February 2014, < http://www.biology-online.org/articles/introduction-homeostasis.html>
Providing background information on homeostasis, this article is very informative. Including
information about what homeostasis is, when it occurs, how it occurs and covering a large
range of what bodily functions it affects, this article was instrumental in the writing of this
investigation, especially in relation to heart rate. It is a reliable source, providing a long list
of references used, including books from Cambridge University and Oxford University,
International Journal of Biological Sciences and BBC UK. Published on 29 March 2009, it is
still valid, but possibly not as current as other sources as it is 5 years old.



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8.2 Other References
Biology Mad 2004, Heart and Exercise, viewed 5 March 2014,
<http://www.biologymad.com/master.html?http://www.biologymad.com/heartexercise/he
artexercise.htm>
Boundless n.d., Blood Pressure, viewed 5 March 2014,
< https://www.boundless.com/biology/the-circulatory-system/blood-flow-and-blood-
pressure-regulation/blood-pressure/>
Fall 2004, Lab 9 - Human Cardiovascular and Respiratory Function, viewed 5 March 2014,
< http://biology.creighton.edu/courses/BIO450/Lab09.html>
n.a. 2014, Pulse, 26 February, in Medline Plus, viewed 5 March 2014,
< http://www.nlm.nih.gov/medlineplus/ency/article/003399.htm>
Blood Pressure Association 2008, Q: Why is Blood Pressure Important?, in Blood Pressure
UK, viewed 5 March 2014,
< http://www.bloodpressureuk.org/microsites/u40/Home/facts/Whyitmatters>
American Heart Association 2012, All About Heart Rate (Pulse), 15 October, viewed 5
March 2014,
< http://www.heart.org/HEARTORG/Conditions/More/MyHeartandStrokeNews/All-About-
Heart-Rate-Pulse_UCM_438850_Article.jsp>
UNC-Asheville, 2012, L27: Blood Pressure Regulation, in BIO338: Mammalian Physiology,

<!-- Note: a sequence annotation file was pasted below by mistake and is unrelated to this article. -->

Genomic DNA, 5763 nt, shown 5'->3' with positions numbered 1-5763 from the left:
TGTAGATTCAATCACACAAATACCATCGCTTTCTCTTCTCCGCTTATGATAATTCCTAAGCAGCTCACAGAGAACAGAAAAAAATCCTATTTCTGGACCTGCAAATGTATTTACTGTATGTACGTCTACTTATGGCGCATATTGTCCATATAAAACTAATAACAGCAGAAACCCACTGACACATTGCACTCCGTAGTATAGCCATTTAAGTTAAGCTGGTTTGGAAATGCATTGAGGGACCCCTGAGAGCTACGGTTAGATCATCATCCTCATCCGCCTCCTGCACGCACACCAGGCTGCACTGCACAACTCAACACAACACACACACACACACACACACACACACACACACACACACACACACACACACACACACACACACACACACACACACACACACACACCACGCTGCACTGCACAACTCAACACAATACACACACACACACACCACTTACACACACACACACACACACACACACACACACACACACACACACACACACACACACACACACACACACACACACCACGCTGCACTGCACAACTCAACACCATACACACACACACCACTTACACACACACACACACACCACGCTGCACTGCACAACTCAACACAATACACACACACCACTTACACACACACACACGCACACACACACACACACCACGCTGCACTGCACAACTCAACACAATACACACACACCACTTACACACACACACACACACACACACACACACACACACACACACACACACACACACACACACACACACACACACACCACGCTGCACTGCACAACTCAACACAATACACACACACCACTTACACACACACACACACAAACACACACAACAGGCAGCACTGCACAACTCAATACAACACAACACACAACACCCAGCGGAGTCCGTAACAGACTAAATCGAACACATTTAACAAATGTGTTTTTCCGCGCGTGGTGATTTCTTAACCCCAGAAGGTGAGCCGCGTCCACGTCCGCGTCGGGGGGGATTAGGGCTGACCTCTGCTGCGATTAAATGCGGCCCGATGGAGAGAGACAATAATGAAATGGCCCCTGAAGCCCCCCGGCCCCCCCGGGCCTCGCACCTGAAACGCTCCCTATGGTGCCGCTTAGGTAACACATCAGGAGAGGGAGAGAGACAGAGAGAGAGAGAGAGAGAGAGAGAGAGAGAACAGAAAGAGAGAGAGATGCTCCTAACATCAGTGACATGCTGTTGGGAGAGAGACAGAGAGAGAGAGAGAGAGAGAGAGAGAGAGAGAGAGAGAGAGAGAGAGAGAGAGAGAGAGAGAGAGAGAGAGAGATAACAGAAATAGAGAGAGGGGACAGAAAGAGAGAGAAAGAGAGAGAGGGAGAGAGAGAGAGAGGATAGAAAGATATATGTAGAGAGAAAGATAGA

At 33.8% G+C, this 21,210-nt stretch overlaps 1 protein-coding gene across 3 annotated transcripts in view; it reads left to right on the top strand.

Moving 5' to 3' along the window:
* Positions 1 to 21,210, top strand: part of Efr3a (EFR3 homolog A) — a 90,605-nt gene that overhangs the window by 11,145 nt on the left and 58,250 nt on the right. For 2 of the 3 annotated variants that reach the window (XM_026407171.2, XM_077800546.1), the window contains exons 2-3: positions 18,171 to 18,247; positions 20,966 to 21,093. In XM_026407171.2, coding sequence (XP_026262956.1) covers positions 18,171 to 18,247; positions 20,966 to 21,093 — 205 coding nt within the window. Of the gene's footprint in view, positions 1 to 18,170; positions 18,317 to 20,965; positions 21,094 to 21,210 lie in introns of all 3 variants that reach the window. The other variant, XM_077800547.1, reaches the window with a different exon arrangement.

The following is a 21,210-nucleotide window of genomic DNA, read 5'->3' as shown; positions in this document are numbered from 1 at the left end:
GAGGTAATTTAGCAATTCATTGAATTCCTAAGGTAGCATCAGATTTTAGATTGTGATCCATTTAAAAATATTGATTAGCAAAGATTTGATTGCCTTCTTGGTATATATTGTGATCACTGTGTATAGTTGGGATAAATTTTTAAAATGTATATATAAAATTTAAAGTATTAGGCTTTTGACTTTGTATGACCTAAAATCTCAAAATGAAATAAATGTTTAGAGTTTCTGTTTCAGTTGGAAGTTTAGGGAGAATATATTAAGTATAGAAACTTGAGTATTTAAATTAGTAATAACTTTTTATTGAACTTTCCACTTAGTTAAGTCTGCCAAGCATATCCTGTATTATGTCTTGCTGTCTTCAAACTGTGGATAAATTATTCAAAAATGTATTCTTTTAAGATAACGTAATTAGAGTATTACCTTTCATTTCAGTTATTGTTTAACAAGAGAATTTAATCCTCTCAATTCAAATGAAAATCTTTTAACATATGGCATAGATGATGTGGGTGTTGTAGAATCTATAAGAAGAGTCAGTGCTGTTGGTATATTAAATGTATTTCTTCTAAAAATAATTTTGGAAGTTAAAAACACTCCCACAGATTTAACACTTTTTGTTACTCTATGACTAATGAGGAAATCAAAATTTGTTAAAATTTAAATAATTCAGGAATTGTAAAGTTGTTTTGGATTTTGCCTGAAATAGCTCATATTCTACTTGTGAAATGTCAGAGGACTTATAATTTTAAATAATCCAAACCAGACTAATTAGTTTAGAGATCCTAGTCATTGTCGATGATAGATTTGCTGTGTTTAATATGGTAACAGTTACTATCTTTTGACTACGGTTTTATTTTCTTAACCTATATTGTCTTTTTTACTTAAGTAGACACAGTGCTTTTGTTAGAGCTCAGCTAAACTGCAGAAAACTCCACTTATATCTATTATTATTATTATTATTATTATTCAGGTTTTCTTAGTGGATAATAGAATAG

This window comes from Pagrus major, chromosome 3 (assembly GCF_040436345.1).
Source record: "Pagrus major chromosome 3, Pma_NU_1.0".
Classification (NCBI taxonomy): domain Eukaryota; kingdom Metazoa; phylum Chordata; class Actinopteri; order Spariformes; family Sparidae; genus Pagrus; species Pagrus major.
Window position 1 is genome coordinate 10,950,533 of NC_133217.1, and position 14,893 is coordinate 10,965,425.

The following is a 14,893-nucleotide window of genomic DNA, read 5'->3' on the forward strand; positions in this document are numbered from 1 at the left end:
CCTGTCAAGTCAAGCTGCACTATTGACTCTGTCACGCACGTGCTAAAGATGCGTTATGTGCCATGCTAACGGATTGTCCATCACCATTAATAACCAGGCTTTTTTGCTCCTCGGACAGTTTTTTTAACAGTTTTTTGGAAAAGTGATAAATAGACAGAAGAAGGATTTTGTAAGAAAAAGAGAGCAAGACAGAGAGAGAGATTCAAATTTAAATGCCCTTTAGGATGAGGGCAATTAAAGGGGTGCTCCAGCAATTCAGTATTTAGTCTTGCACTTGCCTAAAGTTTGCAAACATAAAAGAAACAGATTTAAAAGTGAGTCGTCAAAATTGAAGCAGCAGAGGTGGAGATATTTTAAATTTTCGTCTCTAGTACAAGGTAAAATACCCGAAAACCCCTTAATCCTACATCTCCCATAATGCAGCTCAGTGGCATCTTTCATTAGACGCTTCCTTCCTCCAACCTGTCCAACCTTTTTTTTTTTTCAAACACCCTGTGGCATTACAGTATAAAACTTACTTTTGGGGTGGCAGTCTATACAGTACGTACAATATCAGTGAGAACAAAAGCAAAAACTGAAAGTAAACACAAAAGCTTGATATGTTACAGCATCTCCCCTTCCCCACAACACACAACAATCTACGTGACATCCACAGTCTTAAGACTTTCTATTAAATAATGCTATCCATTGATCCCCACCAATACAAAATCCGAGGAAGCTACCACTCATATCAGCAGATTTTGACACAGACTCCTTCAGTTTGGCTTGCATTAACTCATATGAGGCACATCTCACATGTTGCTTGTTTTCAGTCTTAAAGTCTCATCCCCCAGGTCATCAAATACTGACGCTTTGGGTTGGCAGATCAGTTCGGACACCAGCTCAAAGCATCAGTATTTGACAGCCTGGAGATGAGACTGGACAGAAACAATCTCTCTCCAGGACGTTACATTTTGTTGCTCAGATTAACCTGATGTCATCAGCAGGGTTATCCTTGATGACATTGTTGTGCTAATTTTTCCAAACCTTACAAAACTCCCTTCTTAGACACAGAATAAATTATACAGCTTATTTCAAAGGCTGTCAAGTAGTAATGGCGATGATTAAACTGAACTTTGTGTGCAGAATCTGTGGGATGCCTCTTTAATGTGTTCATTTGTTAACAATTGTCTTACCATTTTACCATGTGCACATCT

viewed 5 March 2014, < http://facstaff.unca.edu/cnicolay/BIO338/338-27-BP1.pdf>


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9.0 Appendix
SUBJECTS POSITION MEASUREMENT TRIAL 1 TRIAL 2 TRIAL 3 TRIAL 4 TRIAL 5 AVERAGE
SUBJECT
#1
LAYING
HEART RATE (bpm)
64 63 63 63 62 63
BLOOD PRESSURE
(SYS/DIA)
107/62 107/60 101/61 114/64 119/68 110/63
SITTING
HEART RATE (bpm)
65 67 66 68 68 66.8
BLOOD PRESSURE
(sys/dia)
124/75 115/72 116/73 119/68 118/71 118.4/72
STANDING
HEART RATE (bpm)
75 74 78 75 77 75.8
BLOOD PRESSURE
(sys/dia)
117/63 114/71 107/75 105/74 111/97 110.8/76
SUBJECT
#2
LAYING
HEART RATE (bpm)
73 68 69 72 66 69.6
BLOOD PRESSURE
(sys/dia)
112/55 113/65 110/55 107/52 107/48 109.8/55
SITTING
HEART RATE (bpm)
80 87 82 84 80 82.6
BLOOD PRESSURE
(sys/dia)
103/63 112/59 103/63 99/59 97/59 102/60.6
STANDING
HEART RATE (bpm)
89 95 95 96 100 95
BLOOD PRESSURE
(sys/dia)
104/69 103/66 103/86 92/67 105/66 101.4/70.8
SUBJECT
#3
LAYING
HEART RATE (bpm)
57 60 60 55 62 58.8

BLOOD PRESSURE
(sys/dia)
117/71 112/71 107/72 108/60 108/74 110.4/69.6
SITTING
HEART RATE (bpm)
55 59 58 63 56 58.2
BLOOD PRESSURE
(sys/dia)
125/60 120/81 110/75 120/78 120/62 119/71.2
STANDING
HEART RATE (bpm)
52 60 65 55 60 58.4
BLOOD PRESSURE
(sys/dia)
118/75 103/89 109/94 102/85 104/87 107.2/86
SUBJECT
#4
LAYING
HEART RATE (bpm)
76 74 77 77 78 76.4
BLOOD PRESSURE
(sys/dia)
102/68 99/72 101/68 107/64 105/64 102.8/67.2
SITTING
HEART RATE (bpm)
84 80 79 86 88 83.4
BLOOD PRESSURE
(sys/dia)
109/70 103/68 105/65 102/66 102/69 104.2/67.6
STANDING
HEART RATE (bpm)
82 85 86 87 88 85.6
BLOOD PRESSURE
(sys/dia)
101/79 95/80 94/63 93/74 110/65 98.6/72.2
SUBJECT
#5
LAYING
HEART RATE (bpm)
68 71 75 68 67 69.8
BLOOD PRESSURE
(sys/dia)
107/62 111/65 90/64 99/60 93/61 100/62.4
SITTING
HEART RATE (bpm)
69 69 68 73 70 69.8
BLOOD PRESSURE
(sys/dia)
113/73 97/75 102/60 102/67 93/65 101.4/68
STANDING
HEART RATE (bpm)
72 81 82 80 78 78.6
BLOOD PRESSURE
(sys/dia)
94/74 92/61 116/70 98/58 97/57 99.4/64
Appendix A: Full Raw Data
Andrea Roati SPLC Mrs Venton
17/03/2014 Year 12 Biology
20 | P a g e

Appendix B: Photos of Experiment and Equipment
Figure 1:

The subject is lying with her arms and palms
flat on the floor. As can be seen, a
sphygmomanometer is used, secured around
the individuals arm, along with a heart rate
monitor the watch attached to the wrist
and an unseen belt around the sternum.







Figure 2:

The individual is preparing for measurements
whilst in a sitting position. Her back is
supported, her legs are flat against the floor
and she is preparing to put her arms in the
correct arm position. Refer to Figure 1 for
equipment used.







Andrea Roati SPLC Mrs Venton
17/03/2014 Year 12 Biology
21 | P a g e

Figure 3:

The subject is in the standing position, arms
by her side. Refer to Figure 1 for equipment
used.